Industry Accountant

An understanding and appreciation of your specialisation, coupled with a good work ethic will get you in the door. After that it definitely is what you make of it.

​So, what do you do?

I am one of four trainee CIMA students in a Finance team of around 16 people. My current role involves supporting non UK functions and other divisions that operate and are based in the UK, as well as the monthly accounting and financial reporting for those groups. Previously I have been involved in stock accounting and also Pharmaceuticals performance reporting.

What does your typical day involve?

A typical day for me would generally begin with me answering emails. Working internationally means we’re often not working when the US or Philipines are working. Spreadsheet design and analysis tool creation also takes up some of the day. This is where you can really use your skills to create tools the team can use and can take time and a lot of input from your team and other user groups.  Finance questions from cost centre managers and cost centre analysis makes up another part of the day and finally general accounting may make up the rest, as well as reporting and/or other ad hoc project/ user group meetings.

Having said all of that, my role is a dynamic one and generally I cannot say that one day is the same as the other- within set roles and requirements- execution and delivery are often very fluid.

Why did you decide on a career in the pharmaceutical industry?

The pharmaceutical industry is a very dynamic industry which sets a lot of challenges and so a lot of learning experiences. Being as large and as diverse as it is, there is also the opportunity to gain a lot international experience, a highly prized asset on the personal development and career ladder. It also helps knowing that what you are doing actually doing makes a difference to the world that we live in.

How has your career developed since you entered the industry?

I have had the opportunity to rotate around various functions of the Finance setup in the UK. This has given me a sound understanding of many different functions of the business from the Finance perspective, has been a steep but very beneficial learning curve and an experience that would be a lot harder to gain elsewhere.

What qualifications and experience did you have when you entered the industry?

I studied Business Economics at University, and previous to that did A-levels in Economics, Maths and Biology. I had no direct experience in pharmaceuticals before this job, however various placements and summer jobs in financial environments put me in a good position for a role in Pharmaceutical finance.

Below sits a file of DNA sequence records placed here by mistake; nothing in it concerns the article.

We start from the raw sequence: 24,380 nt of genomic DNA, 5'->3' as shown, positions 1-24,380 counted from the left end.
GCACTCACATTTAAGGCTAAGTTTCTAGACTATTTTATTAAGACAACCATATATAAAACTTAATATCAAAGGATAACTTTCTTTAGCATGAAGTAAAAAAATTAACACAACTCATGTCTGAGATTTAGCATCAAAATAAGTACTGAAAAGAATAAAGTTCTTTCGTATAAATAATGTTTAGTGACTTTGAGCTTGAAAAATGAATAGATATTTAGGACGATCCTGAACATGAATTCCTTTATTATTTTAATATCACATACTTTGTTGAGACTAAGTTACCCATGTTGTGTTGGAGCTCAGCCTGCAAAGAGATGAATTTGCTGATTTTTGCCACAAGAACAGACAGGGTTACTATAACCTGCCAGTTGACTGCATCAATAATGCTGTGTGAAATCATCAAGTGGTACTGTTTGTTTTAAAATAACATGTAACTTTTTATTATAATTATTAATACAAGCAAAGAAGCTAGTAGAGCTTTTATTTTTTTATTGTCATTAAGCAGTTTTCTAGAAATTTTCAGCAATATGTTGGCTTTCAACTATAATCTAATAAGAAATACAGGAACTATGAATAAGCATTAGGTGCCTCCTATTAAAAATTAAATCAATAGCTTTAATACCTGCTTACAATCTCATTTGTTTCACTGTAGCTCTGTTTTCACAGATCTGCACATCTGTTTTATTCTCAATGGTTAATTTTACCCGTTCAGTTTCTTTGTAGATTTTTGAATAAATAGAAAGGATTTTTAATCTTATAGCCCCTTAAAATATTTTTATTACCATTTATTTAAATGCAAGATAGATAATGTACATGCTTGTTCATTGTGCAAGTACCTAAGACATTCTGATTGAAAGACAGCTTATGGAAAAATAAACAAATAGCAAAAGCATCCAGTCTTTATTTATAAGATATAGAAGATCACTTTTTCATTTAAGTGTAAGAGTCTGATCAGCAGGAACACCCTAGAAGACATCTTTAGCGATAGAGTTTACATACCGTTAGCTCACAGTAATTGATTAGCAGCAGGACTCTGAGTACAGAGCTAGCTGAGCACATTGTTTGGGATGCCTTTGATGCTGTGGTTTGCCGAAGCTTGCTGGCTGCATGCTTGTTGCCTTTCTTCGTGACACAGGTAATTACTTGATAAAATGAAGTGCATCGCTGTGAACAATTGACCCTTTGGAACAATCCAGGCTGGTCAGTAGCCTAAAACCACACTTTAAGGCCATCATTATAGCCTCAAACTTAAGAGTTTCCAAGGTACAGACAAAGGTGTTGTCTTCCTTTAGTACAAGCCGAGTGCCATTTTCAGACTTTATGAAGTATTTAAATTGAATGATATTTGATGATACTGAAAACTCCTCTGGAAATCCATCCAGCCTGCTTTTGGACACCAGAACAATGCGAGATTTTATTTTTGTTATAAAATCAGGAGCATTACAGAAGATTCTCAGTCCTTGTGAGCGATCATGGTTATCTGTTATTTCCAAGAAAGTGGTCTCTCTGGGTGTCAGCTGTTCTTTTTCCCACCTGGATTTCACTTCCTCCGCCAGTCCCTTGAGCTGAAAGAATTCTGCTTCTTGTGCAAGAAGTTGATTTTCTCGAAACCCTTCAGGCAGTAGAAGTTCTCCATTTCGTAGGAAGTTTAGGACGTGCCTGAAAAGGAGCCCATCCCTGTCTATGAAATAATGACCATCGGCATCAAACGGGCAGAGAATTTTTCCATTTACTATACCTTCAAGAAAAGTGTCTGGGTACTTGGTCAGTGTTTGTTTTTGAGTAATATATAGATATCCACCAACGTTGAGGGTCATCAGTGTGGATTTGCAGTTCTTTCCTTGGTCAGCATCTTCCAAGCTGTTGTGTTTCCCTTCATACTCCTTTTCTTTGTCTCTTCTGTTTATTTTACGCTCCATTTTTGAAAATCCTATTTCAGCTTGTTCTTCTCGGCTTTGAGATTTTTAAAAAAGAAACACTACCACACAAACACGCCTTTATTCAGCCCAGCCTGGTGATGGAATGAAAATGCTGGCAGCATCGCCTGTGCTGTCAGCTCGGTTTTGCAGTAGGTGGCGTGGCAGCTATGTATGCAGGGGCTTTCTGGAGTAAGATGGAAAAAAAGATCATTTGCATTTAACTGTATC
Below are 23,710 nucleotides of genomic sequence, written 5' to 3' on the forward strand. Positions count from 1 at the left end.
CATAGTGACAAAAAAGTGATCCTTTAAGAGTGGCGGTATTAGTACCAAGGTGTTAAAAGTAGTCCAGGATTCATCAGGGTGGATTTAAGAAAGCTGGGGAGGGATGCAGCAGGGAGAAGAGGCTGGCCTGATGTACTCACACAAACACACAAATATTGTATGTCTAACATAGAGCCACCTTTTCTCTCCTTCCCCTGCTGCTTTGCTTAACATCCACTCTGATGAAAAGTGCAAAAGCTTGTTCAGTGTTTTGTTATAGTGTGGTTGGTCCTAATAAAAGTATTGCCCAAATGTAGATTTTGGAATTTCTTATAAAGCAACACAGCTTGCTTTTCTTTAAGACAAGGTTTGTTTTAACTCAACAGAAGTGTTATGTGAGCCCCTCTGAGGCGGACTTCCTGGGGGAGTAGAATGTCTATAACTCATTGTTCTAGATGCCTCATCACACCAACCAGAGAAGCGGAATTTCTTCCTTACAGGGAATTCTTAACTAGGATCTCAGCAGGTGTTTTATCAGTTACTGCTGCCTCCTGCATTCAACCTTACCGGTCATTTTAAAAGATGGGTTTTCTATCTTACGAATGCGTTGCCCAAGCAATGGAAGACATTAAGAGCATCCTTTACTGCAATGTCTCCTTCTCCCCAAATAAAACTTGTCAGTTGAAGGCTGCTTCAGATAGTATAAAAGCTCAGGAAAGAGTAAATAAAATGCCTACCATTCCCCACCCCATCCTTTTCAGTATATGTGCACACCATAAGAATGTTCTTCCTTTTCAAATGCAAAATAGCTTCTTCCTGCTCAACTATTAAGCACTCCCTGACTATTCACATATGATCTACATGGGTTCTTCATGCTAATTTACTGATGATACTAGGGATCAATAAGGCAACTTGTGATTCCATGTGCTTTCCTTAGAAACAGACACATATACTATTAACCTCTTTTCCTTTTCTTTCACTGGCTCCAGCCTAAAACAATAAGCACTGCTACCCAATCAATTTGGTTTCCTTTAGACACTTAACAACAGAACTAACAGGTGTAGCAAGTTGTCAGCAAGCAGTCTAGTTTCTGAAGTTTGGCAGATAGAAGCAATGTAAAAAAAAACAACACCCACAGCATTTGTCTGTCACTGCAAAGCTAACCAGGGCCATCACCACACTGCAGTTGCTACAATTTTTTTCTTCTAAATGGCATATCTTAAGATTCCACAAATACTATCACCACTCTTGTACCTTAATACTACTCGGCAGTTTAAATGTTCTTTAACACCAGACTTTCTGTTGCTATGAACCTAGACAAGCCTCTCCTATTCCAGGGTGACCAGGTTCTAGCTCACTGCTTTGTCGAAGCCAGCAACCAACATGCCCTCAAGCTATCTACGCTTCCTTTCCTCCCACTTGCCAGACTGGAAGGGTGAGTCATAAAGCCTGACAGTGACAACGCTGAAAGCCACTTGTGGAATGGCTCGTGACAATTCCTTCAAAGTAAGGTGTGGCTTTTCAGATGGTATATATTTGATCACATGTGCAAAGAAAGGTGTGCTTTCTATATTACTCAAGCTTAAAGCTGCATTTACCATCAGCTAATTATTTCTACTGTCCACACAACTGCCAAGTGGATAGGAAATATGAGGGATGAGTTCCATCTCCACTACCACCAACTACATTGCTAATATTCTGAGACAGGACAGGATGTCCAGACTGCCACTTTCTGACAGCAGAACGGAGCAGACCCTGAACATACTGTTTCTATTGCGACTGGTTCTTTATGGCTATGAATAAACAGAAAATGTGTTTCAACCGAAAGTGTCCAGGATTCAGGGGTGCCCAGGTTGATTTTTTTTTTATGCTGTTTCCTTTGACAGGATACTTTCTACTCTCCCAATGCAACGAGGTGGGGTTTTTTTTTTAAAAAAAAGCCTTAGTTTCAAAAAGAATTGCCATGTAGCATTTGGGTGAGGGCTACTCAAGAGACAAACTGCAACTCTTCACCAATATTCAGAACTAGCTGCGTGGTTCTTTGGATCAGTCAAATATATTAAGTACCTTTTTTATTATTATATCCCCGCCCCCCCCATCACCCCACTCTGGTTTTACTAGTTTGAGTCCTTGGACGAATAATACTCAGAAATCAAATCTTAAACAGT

Do you think additional qualifications or experience would be an advantage for someone entering the industry now?

Starting on a graduate scheme, you find that most companies will sponsor a professional qualification (CIMA in my case). An understanding and appreciation of your specialisation, coupled with a good work ethic will get you in the door. After that it definitely is what you make of it.

What is it like socially where you work?

Social experience is great at our work place. I think we have the right mix of young professionals and experienced professionals meaning that we have the right balance which allows an effective work ethic, without the “machine type” work environment. It does help that we have a graduate scheme that pulls similar age people from different areas together. The ability to mix with professionals from Finance, Medical and Marketing backgrounds, all the way from graduate and gap year level to experienced levels gives a very rich social experience.

What are you most proud of in your career?

I think the ability to change working practises, be it with the creation of new analyst tools. I have been able to be a part of a team which has been able to benefit from my skills learnt in precious roles and the ability to use those and them be valued is a very proud one for me.

What possibilities are there for your career in the future?

There are many secondment opportunities overseas at EMEA HQ in Paris, Corporate HQ in the US (New York) and other opportunities both locally and other special programmes. The great thing about the company I work for is that there is a clearly defined career ladder from the moment that you start working and with hard work it is definitely achievable for anyone who wants to.

What do you think are the most important skills for someone in your role to have?

I personally believe that communication, collaboration and the ability to drive performance with new ideas, work ethic and target deliverance are the most important. I personally feel that with these, everything else can fall into place.

What one piece of advice would you give to someone seeking a career in the pharmaceutical industry?

Research your chosen career path and research all the companies that you are interested in and that can offer your chosen path. The pharmaceutical industry has many different companies, large and small and from many different regions around the world, and in different areas of the industry (research, wholesale etc…). Culture and work practices may be totally different in each one. It is important that you look for where you believe you will be able to achieve your potential and be able to integrate and make use of resources and opportunities around you.

What is the best, or worst, thing about your placement?

I didn’t have any issues with taking a placement as the benefits far outweigh any drawbacks. For example, others may want to finish university rather than add an extra year on, but without that year you might find it a lot harder to find a job.  Overall, deciding to do a placement was definitely the right decision for me.